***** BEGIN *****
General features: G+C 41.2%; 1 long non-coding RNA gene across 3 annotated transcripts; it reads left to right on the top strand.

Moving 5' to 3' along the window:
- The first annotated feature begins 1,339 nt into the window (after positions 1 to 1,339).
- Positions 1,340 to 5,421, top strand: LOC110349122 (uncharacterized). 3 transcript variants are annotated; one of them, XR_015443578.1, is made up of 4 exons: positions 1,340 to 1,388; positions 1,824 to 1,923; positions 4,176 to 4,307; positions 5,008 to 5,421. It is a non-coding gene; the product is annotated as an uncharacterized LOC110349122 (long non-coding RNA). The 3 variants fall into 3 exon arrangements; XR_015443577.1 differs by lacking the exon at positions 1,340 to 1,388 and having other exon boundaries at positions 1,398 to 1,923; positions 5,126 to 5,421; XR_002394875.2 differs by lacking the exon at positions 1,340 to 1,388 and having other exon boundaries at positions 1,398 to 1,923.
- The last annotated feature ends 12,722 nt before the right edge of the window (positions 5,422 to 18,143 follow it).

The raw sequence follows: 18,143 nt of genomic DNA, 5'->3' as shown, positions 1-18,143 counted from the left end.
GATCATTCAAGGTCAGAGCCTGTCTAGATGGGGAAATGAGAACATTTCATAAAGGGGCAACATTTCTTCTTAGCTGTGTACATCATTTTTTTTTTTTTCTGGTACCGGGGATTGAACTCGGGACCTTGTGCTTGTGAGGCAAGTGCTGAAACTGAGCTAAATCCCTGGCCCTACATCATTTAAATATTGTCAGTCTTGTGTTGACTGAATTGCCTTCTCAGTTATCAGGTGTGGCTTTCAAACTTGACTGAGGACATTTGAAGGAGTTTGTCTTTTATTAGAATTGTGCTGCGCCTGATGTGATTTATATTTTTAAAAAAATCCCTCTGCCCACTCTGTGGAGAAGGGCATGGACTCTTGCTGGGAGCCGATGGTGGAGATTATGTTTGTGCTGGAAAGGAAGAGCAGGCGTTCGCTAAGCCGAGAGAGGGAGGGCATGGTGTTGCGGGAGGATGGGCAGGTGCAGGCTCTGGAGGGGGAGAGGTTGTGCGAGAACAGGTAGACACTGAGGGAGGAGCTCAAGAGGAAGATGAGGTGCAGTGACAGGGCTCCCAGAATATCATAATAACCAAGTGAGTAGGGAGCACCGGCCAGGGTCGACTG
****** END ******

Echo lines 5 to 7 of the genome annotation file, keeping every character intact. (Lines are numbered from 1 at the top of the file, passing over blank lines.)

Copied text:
- The last annotated feature ends 12,722 nt before the right edge of the window (positions 5,422 to 18,143 follow it).

The raw sequence follows: 18,143 nt of genomic DNA, 5'->3' as shown, positions 1-18,143 counted from the left end.
GATCATTCAAGGTCAGAGCCTGTCTAGATGGGGAAATGAGAACATTTCATAAAGGGGCAACATTTCTTCTTAGCTGTGTACATCATTTTTTTTTTTTTCTGGTACCGGGGATTGAACTCGGGACCTTGTGCTTGTGAGGCAAGTGCTGAAACTGAGCTAAATCCCTGGCCCTACATCATTTAAATATTGTCAGTCTTGTGTTGACTGAATTGCCTTCTCAGTTATCAGGTGTGGCTTTCAAACTTGACTGAGGACATTTGAAGGAGTTTGTCTTTTATTAGAATTGTGCTGCGCCTGATGTGATTTATATTTTTAAAAAAATCCCTCTGCCCACTCTGTGGAGAAGGGCATGGACTCTTGCTGGGAGCCGATGGTGGAGATTATGTTTGTGCTGGAAAGGAAGAGCAGGCGTTCGCTAAGCCGAGAGAGGGAGGGCATGGTGTTGCGGGAGGATGGGCAGGTGCAGGCTCTGGAGGGGGAGAGGTTGTGCGAGAACAGGTAGACACTGAGGGAGGAGCTCAAGAGGAAGATGAGGTGCAGTGACAGGGCTCCCAGAATATCATAATAACCAAGTGAGTAGGGAGCACCGGCCAGGGTCGACTG